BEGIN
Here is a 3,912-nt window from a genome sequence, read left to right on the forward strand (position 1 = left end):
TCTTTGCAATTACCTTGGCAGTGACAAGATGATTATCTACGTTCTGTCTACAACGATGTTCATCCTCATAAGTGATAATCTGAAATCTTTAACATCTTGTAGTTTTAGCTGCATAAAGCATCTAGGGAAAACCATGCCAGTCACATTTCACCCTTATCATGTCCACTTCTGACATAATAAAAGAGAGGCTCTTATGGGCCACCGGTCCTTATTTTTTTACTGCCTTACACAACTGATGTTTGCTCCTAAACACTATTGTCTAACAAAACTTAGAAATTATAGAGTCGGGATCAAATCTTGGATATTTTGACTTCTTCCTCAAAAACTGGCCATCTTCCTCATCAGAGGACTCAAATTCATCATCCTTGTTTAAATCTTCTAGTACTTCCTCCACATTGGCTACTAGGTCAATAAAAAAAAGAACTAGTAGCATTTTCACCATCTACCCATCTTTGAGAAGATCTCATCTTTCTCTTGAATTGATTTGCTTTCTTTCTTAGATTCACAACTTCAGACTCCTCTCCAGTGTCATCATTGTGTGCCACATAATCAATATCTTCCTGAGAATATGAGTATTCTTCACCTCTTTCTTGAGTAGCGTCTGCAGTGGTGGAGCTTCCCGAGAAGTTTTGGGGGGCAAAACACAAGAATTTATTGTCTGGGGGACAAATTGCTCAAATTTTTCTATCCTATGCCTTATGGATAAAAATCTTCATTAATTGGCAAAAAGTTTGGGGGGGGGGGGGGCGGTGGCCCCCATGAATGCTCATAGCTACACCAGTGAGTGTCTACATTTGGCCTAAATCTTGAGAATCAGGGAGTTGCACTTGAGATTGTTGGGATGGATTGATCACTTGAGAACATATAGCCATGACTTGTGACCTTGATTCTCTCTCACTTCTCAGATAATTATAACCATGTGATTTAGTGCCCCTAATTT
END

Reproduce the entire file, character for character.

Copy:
Here is a 3,912-nt window from a genome sequence, read left to right on the forward strand (position 1 = left end):
TCTTTGCAATTACCTTGGCAGTGACAAGATGATTATCTACGTTCTGTCTACAACGATGTTCATCCTCATAAGTGATAATCTGAAATCTTTAACATCTTGTAGTTTTAGCTGCATAAAGCATCTAGGGAAAACCATGCCAGTCACATTTCACCCTTATCATGTCCACTTCTGACATAATAAAAGAGAGGCTCTTATGGGCCACCGGTCCTTATTTTTTTACTGCCTTACACAACTGATGTTTGCTCCTAAACACTATTGTCTAACAAAACTTAGAAATTATAGAGTCGGGATCAAATCTTGGATATTTTGACTTCTTCCTCAAAAACTGGCCATCTTCCTCATCAGAGGACTCAAATTCATCATCCTTGTTTAAATCTTCTAGTACTTCCTCCACATTGGCTACTAGGTCAATAAAAAAAAGAACTAGTAGCATTTTCACCATCTACCCATCTTTGAGAAGATCTCATCTTTCTCTTGAATTGATTTGCTTTCTTTCTTAGATTCACAACTTCAGACTCCTCTCCAGTGTCATCATTGTGTGCCACATAATCAATATCTTCCTGAGAATATGAGTATTCTTCACCTCTTTCTTGAGTAGCGTCTGCAGTGGTGGAGCTTCCCGAGAAGTTTTGGGGGGCAAAACACAAGAATTTATTGTCTGGGGGACAAATTGCTCAAATTTTTCTATCCTATGCCTTATGGATAAAAATCTTCATTAATTGGCAAAAAGTTTGGGGGGGGGGGGGGCGGTGGCCCCCATGAATGCTCATAGCTACACCAGTGAGTGTCTACATTTGGCCTAAATCTTGAGAATCAGGGAGTTGCACTTGAGATTGTTGGGATGGATTGATCACTTGAGAACATATAGCCATGACTTGTGACCTTGATTCTCTCTCACTTCTCAGATAATTATAACCATGTGATTTAGTGCCCCTAATTT